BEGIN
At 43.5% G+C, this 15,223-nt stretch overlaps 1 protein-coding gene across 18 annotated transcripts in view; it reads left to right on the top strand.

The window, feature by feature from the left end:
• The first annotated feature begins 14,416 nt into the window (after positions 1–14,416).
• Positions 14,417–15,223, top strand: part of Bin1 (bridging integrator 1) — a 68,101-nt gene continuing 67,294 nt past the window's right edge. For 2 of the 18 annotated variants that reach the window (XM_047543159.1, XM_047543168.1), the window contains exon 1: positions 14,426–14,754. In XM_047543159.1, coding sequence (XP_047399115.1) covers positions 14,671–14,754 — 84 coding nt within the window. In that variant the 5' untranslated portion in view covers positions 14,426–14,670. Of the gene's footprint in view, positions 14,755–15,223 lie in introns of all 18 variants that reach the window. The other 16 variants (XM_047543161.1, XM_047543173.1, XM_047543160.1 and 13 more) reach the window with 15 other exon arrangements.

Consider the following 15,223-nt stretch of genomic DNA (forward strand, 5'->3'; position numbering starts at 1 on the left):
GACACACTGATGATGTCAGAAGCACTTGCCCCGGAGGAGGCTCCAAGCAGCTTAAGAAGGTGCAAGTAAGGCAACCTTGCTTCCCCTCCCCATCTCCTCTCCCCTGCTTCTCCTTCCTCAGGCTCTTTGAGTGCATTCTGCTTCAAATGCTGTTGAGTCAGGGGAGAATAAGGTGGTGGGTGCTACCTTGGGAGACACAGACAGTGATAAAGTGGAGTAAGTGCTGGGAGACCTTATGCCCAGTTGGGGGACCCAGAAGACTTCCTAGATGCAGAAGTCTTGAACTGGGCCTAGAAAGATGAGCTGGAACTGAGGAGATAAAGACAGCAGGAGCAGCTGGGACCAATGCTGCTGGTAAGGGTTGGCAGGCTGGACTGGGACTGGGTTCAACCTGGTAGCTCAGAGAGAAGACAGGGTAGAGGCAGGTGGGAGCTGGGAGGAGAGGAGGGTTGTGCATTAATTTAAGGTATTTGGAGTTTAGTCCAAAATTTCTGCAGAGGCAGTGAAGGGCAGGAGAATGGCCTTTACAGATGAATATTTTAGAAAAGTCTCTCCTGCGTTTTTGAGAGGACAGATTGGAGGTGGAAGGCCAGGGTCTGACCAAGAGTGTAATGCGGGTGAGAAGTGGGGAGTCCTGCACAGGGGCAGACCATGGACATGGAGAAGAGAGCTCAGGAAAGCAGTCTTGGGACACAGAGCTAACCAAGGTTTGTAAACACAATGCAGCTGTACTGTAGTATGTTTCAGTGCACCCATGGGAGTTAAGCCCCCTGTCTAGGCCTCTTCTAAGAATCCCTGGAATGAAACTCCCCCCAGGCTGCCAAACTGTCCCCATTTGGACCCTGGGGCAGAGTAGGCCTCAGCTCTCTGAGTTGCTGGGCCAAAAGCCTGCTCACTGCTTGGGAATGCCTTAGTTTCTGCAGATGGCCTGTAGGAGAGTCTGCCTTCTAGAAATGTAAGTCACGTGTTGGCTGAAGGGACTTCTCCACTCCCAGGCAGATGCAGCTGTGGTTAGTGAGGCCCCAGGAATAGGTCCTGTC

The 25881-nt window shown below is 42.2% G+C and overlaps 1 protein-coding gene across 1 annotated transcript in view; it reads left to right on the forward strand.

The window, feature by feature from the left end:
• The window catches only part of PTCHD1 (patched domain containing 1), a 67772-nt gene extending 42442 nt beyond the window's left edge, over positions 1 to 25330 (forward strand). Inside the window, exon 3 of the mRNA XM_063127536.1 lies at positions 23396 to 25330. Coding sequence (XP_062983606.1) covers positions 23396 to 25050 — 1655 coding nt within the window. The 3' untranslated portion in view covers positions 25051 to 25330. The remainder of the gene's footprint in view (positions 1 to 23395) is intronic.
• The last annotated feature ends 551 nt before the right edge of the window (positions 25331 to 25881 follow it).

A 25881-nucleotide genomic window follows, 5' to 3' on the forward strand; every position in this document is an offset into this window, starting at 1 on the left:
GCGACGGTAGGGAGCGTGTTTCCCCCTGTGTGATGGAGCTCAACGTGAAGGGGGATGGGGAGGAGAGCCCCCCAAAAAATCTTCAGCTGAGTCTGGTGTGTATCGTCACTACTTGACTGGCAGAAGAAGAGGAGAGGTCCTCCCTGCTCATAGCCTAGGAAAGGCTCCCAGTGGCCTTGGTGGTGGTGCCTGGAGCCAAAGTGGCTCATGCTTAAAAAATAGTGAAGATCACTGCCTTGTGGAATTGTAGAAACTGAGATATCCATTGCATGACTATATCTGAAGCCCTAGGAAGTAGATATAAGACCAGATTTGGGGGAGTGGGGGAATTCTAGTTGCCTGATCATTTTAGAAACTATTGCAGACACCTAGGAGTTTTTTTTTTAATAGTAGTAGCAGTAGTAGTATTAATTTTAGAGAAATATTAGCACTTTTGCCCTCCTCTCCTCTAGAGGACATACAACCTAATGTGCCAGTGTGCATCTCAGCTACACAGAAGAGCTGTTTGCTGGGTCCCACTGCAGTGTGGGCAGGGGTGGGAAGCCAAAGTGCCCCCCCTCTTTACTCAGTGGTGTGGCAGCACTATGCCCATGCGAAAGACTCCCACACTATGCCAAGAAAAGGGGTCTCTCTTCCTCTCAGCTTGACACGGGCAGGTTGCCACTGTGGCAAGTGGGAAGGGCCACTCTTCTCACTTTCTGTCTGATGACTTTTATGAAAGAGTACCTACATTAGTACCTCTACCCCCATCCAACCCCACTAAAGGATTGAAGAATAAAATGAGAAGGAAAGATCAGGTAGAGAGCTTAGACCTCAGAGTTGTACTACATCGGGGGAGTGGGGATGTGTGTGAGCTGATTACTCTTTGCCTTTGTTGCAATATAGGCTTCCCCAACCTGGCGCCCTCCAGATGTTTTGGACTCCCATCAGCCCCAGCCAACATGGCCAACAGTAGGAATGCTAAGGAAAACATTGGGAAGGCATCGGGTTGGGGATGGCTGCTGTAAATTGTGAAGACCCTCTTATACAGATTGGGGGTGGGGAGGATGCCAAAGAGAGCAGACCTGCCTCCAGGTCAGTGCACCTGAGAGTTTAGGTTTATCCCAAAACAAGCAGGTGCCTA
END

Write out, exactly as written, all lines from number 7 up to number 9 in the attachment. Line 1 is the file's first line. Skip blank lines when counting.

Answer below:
The 25881-nt window shown below is 42.2% G+C and overlaps 1 protein-coding gene across 1 annotated transcript in view; it reads left to right on the forward strand.

The window, feature by feature from the left end:
• The window catches only part of PTCHD1 (patched domain containing 1), a 67772-nt gene extending 42442 nt beyond the window's left edge, over positions 1 to 25330 (forward strand). Inside the window, exon 3 of the mRNA XM_063127536.1 lies at positions 23396 to 25330. Coding sequence (XP_062983606.1) covers positions 23396 to 25050 — 1655 coding nt within the window. The 3' untranslated portion in view covers positions 25051 to 25330. The remainder of the gene's footprint in view (positions 1 to 23395) is intronic.